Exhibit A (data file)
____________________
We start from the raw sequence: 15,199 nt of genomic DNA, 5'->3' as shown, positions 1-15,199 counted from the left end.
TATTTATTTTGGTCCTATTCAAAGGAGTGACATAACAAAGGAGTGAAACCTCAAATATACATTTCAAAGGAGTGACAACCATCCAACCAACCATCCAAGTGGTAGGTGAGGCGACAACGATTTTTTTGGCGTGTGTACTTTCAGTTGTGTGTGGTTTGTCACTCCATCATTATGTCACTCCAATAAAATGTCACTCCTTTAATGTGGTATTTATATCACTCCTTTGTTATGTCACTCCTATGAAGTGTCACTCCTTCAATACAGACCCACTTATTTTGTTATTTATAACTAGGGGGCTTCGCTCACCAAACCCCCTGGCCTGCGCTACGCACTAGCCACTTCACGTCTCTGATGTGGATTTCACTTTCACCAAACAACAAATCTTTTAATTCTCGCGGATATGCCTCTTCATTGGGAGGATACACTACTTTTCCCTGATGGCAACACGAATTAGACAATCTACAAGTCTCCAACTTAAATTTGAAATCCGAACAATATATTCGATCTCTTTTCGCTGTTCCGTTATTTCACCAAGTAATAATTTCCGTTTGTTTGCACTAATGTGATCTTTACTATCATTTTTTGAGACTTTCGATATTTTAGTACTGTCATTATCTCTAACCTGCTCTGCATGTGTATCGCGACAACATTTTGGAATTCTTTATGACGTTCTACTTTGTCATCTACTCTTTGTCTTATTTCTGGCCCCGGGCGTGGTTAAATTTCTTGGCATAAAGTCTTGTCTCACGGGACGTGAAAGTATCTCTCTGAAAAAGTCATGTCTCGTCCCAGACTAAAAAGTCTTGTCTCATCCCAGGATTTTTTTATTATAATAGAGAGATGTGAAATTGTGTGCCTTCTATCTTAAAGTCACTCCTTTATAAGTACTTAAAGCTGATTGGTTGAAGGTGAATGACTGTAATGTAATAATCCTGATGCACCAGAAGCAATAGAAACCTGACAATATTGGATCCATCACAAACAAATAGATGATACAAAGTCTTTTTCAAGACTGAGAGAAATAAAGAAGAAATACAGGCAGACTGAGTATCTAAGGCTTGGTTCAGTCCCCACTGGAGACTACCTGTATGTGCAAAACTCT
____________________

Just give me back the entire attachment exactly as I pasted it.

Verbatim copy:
We start from the raw sequence: 15,199 nt of genomic DNA, 5'->3' as shown, positions 1-15,199 counted from the left end.
TATTTATTTTGGTCCTATTCAAAGGAGTGACATAACAAAGGAGTGAAACCTCAAATATACATTTCAAAGGAGTGACAACCATCCAACCAACCATCCAAGTGGTAGGTGAGGCGACAACGATTTTTTTGGCGTGTGTACTTTCAGTTGTGTGTGGTTTGTCACTCCATCATTATGTCACTCCAATAAAATGTCACTCCTTTAATGTGGTATTTATATCACTCCTTTGTTATGTCACTCCTATGAAGTGTCACTCCTTCAATACAGACCCACTTATTTTGTTATTTATAACTAGGGGGCTTCGCTCACCAAACCCCCTGGCCTGCGCTACGCACTAGCCACTTCACGTCTCTGATGTGGATTTCACTTTCACCAAACAACAAATCTTTTAATTCTCGCGGATATGCCTCTTCATTGGGAGGATACACTACTTTTCCCTGATGGCAACACGAATTAGACAATCTACAAGTCTCCAACTTAAATTTGAAATCCGAACAATATATTCGATCTCTTTTCGCTGTTCCGTTATTTCACCAAGTAATAATTTCCGTTTGTTTGCACTAATGTGATCTTTACTATCATTTTTTGAGACTTTCGATATTTTAGTACTGTCATTATCTCTAACCTGCTCTGCATGTGTATCGCGACAACATTTTGGAATTCTTTATGACGTTCTACTTTGTCATCTACTCTTTGTCTTATTTCTGGCCCCGGGCGTGGTTAAATTTCTTGGCATAAAGTCTTGTCTCACGGGACGTGAAAGTATCTCTCTGAAAAAGTCATGTCTCGTCCCAGACTAAAAAGTCTTGTCTCATCCCAGGATTTTTTTATTATAATAGAGAGATGTGAAATTGTGTGCCTTCTATCTTAAAGTCACTCCTTTATAAGTACTTAAAGCTGATTGGTTGAAGGTGAATGACTGTAATGTAATAATCCTGATGCACCAGAAGCAATAGAAACCTGACAATATTGGATCCATCACAAACAAATAGATGATACAAAGTCTTTTTCAAGACTGAGAGAAATAAAGAAGAAATACAGGCAGACTGAGTATCTAAGGCTTGGTTCAGTCCCCACTGGAGACTACCTGTATGTGCAAAACTCT